Resolution of the matter sub judice will be aided by an historical examination of the Commission's status. The Commission is an instrumentality of the Commonwealth and performs essential government functions of the Commonwealth, Section 652d of the Act, 36 P.S. § 652d.

In the case of Pennsylvania Turnpike Commission v. Sanders & Thomas, 461 Pa. 420, 336 A.2d 609 (1975), the Pennsylvania Supreme Court held that the Commission is to be considered synonymous with the Commonwealth for jurisdictional purposes. The Court in Sanders & Thomas addressed the issue of whether a dispute resolution clause requiring arbitration contained in a contract between the Commission and its

[ 111 Pa. Commw. Page 615]

    contractors, Sanders & Thomas, Inc., was enforceable or whether an action subject to the arbitration clause must be brought before the Board. The Court noted that the Board has jurisdiction over claims against the Commonwealth and its instrumentalities if the amount in controversy exceeds $300.00. The Court went on to create a limited exception to the Board's jurisdiction where the contracting parties have provided for arbitration as a means of dispute resolution. Finally, the Court pointed out that in the absence of an arbitration clause in the contract, the Board of Claims would be the proper forum in which to bring a claim for relief.

However, the appropriate forum for the commencement of an action, such as the instant one, was still debatable following this Court's decision in Philips B.E.C., Inc. v. Pennsylvania Turnpike Commission, 77 Pa. Commonwealth Ct. 26, 29, 465 A.2d 60, 61 (1983), wherein a three-judge panel held that Commonwealth court did not have original jurisdiction over claims brought against the Commission "because it is not part of the Commonwealth government," but had appellate jurisdiction to review decisions of the Commission which is an independent Commonwealth agency.

Whether or not the above-quoted language would mandate that the instant matter be brought in an appropriate court of common pleas was certainly mooted by the General Assembly's amendment of the Act subsequent to our decision in Philips. The legislature, pursuant to its constitutional power, designated the Board of Claims as the sole forum for these matters.

Because the Act, as amended, and Pennsylvania case law clearly indicate a legislative intent to make the Commission synonymous with the Commonwealth for jurisdictional purposes, actions in contract against the Commission must be brought before the Board. The Board has exclusive jurisdiction to resolve contract disputes between the Commonwealth, including its instrumentalities,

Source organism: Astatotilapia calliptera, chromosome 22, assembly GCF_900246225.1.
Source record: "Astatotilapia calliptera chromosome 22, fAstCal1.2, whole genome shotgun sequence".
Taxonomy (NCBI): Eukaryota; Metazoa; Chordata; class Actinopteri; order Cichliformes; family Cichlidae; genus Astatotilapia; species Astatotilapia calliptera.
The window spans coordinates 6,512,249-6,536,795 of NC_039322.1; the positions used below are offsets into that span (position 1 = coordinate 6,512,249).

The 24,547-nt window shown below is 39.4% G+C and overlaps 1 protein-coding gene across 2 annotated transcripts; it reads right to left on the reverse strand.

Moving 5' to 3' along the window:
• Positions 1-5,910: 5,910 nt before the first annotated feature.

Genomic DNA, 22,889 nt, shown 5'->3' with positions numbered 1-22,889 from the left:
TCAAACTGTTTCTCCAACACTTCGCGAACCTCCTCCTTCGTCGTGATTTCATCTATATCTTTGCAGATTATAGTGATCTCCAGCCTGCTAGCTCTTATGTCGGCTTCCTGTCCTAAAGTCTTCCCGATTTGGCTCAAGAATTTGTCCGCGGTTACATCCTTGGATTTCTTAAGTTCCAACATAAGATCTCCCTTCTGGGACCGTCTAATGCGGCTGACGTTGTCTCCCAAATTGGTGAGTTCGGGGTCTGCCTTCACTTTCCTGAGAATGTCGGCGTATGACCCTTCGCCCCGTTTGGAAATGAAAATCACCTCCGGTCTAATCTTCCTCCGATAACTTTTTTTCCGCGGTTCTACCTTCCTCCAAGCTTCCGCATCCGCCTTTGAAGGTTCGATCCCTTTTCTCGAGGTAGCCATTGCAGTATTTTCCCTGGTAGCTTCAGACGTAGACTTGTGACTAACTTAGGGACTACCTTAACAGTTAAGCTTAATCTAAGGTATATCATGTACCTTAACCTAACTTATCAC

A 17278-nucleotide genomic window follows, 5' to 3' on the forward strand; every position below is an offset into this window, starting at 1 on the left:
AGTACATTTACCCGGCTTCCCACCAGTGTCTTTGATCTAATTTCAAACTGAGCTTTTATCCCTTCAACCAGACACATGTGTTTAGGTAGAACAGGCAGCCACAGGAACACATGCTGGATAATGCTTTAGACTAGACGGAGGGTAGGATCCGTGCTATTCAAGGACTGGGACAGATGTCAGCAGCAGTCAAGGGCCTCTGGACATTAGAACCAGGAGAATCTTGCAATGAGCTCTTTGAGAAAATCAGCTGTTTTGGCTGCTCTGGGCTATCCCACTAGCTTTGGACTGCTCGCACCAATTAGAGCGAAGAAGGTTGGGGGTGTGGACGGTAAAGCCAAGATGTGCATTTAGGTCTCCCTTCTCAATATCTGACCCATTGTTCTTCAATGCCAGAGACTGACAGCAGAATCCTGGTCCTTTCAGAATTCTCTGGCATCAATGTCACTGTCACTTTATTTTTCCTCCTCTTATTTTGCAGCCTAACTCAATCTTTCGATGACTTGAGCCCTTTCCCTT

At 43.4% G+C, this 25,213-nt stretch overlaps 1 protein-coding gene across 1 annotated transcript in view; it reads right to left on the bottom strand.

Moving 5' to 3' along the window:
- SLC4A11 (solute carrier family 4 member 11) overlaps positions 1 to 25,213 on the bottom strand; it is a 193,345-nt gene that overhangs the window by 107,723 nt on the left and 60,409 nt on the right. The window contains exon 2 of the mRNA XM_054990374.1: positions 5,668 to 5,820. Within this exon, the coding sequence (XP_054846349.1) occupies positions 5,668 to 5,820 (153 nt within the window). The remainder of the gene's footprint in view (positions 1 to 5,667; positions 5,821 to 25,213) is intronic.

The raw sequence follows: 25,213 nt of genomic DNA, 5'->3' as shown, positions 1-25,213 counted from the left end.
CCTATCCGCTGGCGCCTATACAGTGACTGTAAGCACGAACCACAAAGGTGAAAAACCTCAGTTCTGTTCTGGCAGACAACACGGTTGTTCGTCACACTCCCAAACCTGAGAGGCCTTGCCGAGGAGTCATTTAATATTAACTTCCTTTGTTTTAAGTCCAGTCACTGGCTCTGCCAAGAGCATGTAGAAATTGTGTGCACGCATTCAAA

[ 111 Pa. Commw. Page 616]

    and parties with whom the Commonwealth contracts.*fn3 Section 4 of the Board of Claims Act, 72 P.S. § 4651-4, provides in pertinent part:

The Board of Claims shall have exclusive jurisdiction to hear and determine all claims against the Commonwealth arising from contracts hereafter entered into with the Commonwealth, where the amount in controversy amounts to $300.00 or more. . . .

This Court has consistently held that claims arising out of a contract with the Commonwealth are within the exclusive jurisdiction of the Board if the amount in controversy is equal to or in excess of $300.00. Ezy Parks, Inc. v. Larson, 64 Pa. Commonwealth Ct. 164, 439 A.2d 885 (1982); Stambaugh's Air Service, Inc. v. Larson, 97 Pa. Commonwealth Ct. 474, 509 A.2d 1377 (1986), aff'd per curiam, 514 Pa. 376, 524 A.2d 491 (1987).

Based upon our conclusions that the Commission is to be considered synonymous with the Commonwealth for purposes of jurisdiction and that the Board has exclusive jurisdiction over this action, we must reverse the Court of Common Pleas, sustain the Preliminary Objection to subject matter jurisdiction and transfer this action to the Board, pursuant to Section 5103 of the Judicial Code, 42 Pa. C.S. § 5103.

Order

And Now, this 14th day of December, 1987, that portion of the order of the Court of Common Pleas of Allegheny County denying Appellant's Preliminary Objection as to subject matter jurisdiction is reversed and this action is hereby transferred to the Board of Claims pursuant to Section 5103 of the Judicial Code, 42 Pa. C.S. § 5103.

Disposition

Reversed. Case transferred to the Board of Claims.